If you’ve been kicking at this indie thing for a while, you might be familiar with Kirkus Indie, an arm of Kirkus Reviews that offers a paid review service for indie authors. The prices can be steep, which has been a point of contention in the indie community. I had the opportunity to meet Karen Schechner, senior indie editor at Kirkus Reviews, at a self-publishing conference in New York. After an interesting and rather aerobic discussion with Karen and another author in an elevator after lunch break, I invited her to come by IU and give her side of the issue.
Karen, how long has Kirkus been reviewing self-published books?
Kirkus Reviews was originally founded by Virginia Kirkus in 1933. Kirkus started reviewing self-published books in 2005. Originally the program was called Kirkus Discoveries; now it’s Kirkus Indie.
Some authors might say that the fee for a Kirkus review is a bit steep for their budgets. How would you explain the expense when so many other outlets review for free?
It’s possible for a self-pubbed author to get tremendous exposure from a Kirkus review, both from the print publication, which is sent to librarians, booksellers, editors, readers, etc., and the website, which gets one million page views monthly. Kirkus Indie pays its reviewers, all of whom are professional writers, and its editors, copy editors and fact checkers. The review fee helps support the infrastructure of a widely read venue that could bring the author’s work to the attention of thousands of serious readers, as well as editors and agents.
Do you feel any obligation to give a positive review?
None whatsoever. Our obligation is to provide a professional, informed critique. And if you look online, you’ll see we’ve issued many negative reviews. We’ve also given many mixed and positive reviews. Our reviewers are free to pan or praise a book.
A recent, albeit unscientific poll of authors and readers done by IndieBRAG revealed that “paid reviews” were named one of the least trustworthy sources of criticism as compared with book bloggers and Amazon reader reviews. How would you address that finding?
I would point to our 80-year track record within the industry. We have a long history of maintaining high editorial standards and we wouldn’t squander that. I would suggest reading our reviews, which range from pans to raves, but always offer cogent summary and the kind of analysis of plot, character, prose, etc., that’s hard to fudge.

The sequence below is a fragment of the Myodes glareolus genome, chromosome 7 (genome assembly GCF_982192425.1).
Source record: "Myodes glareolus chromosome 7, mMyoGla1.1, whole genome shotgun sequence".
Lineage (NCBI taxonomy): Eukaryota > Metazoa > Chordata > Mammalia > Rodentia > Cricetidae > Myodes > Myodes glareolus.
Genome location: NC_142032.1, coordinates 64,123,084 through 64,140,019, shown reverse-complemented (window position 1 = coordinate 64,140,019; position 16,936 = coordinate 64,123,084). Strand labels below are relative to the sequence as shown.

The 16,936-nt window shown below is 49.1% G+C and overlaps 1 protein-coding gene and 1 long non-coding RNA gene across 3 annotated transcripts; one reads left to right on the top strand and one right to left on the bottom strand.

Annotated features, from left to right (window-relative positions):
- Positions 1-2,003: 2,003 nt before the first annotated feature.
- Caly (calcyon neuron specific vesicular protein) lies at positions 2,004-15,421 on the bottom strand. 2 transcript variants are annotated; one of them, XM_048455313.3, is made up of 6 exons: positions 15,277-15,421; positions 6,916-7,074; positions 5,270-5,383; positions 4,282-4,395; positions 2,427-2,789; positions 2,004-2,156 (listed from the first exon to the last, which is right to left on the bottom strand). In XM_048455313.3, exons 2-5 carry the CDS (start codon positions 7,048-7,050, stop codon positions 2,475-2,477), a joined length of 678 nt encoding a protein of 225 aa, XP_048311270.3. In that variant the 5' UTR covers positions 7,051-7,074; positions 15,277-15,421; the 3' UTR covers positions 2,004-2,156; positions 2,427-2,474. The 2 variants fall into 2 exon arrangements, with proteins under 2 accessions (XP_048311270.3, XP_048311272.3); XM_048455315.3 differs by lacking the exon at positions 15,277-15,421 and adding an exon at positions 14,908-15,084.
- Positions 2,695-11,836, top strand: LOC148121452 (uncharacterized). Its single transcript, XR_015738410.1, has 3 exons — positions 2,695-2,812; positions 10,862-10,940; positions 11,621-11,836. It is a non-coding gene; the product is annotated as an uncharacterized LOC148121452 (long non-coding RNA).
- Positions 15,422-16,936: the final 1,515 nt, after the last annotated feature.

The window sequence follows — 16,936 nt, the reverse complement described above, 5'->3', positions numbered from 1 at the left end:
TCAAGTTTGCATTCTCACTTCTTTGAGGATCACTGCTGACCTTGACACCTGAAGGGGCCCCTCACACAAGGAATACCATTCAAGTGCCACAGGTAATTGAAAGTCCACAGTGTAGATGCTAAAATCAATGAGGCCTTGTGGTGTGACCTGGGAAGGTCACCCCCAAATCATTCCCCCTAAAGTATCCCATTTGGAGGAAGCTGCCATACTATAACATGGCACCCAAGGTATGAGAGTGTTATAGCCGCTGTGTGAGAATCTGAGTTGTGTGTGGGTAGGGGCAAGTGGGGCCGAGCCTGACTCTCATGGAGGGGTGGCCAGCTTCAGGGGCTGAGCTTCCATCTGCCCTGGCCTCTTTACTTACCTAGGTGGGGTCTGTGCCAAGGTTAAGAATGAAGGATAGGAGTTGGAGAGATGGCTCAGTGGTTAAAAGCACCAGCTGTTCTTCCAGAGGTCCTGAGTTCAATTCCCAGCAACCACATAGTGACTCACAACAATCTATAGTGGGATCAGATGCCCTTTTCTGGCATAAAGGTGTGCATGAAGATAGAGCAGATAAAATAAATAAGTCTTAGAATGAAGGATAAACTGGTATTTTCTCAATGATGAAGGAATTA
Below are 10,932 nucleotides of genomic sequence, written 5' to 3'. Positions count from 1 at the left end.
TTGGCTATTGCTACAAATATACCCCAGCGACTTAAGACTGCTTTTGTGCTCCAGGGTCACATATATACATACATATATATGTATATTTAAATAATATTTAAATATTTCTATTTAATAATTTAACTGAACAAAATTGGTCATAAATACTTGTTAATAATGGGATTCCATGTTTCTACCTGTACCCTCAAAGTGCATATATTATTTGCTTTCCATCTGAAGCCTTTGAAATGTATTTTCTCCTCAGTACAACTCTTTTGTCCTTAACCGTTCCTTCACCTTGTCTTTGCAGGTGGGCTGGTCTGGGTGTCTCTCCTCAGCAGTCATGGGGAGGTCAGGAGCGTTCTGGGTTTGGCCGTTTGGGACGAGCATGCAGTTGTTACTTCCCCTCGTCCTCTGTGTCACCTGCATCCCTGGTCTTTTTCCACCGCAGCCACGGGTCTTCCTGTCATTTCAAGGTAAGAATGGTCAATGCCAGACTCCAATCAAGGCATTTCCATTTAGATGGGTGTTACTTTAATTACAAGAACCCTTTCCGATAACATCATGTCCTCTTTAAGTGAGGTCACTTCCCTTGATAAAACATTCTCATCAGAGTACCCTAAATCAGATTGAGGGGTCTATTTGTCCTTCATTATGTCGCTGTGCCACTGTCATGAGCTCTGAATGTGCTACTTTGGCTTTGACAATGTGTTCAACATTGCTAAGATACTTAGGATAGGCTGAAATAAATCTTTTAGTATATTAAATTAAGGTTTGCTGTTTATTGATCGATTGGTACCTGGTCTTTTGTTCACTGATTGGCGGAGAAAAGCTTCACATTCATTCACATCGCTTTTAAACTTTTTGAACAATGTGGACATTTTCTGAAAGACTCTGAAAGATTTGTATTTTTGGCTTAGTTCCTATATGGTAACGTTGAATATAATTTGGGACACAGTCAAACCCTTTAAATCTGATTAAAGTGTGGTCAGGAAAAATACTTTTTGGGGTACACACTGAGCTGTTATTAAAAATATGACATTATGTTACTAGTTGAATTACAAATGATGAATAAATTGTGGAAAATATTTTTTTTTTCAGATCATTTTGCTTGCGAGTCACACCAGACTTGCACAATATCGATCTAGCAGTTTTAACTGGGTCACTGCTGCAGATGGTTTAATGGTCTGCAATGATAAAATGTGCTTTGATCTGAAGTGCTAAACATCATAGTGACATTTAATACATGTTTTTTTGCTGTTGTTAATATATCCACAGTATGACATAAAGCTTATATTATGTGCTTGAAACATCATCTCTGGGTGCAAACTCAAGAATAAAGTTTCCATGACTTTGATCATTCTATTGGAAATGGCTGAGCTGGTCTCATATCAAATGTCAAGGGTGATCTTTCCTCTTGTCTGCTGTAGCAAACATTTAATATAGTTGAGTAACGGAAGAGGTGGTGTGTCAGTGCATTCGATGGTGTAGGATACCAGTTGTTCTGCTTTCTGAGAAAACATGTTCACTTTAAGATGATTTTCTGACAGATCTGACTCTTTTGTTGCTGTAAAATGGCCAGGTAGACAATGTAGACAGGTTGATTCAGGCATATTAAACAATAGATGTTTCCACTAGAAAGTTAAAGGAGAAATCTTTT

Have you had to respond to any negative reaction from an author following a less-than-stellar review?
Yep. Reactions vary widely. Writers aren’t shy about saying exactly how they feel. We take complaints seriously and review them carefully.
Are there any particular genres you see more than others in the paid program?
We see a lot of general fiction, sci-fi, memoir and thrillers. But there’s a wonderful diversity in Indie. We see everything from an action-crammed noir series set in Hollywood to a memoir about a pit bull that “smells like fresh-cut grass, baked pork, and a hint of unmentionables.”
In your opinion, what should the role of a review play in the marketing mix of an independently published book?
A positive, descriptive line or two from a review should go everywhere—on the back of the book as a blurb, in the author’s email signature, in all marketing materials, on the author’s website, etc. The book review should also appear prominently in a press kit to garner additional reviews and/or author interviews. The idea is to parlay a review into more media coverage, and by including a review from a recognized publication in a marketing campaign, it makes the book that much more likely to stand out.
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Karen Schechner is the senior indie editor at Kirkus Reviews. Kirkus Indie curates self-published titles to help consumers and industry influencers (publishers, agents, film producers, librarians, booksellers) discover books they may otherwise never find. In her pre-Kirkus days, Schechner was the senior editor at the American Booksellers Association, where she worked with indie booksellers for nearly a decade.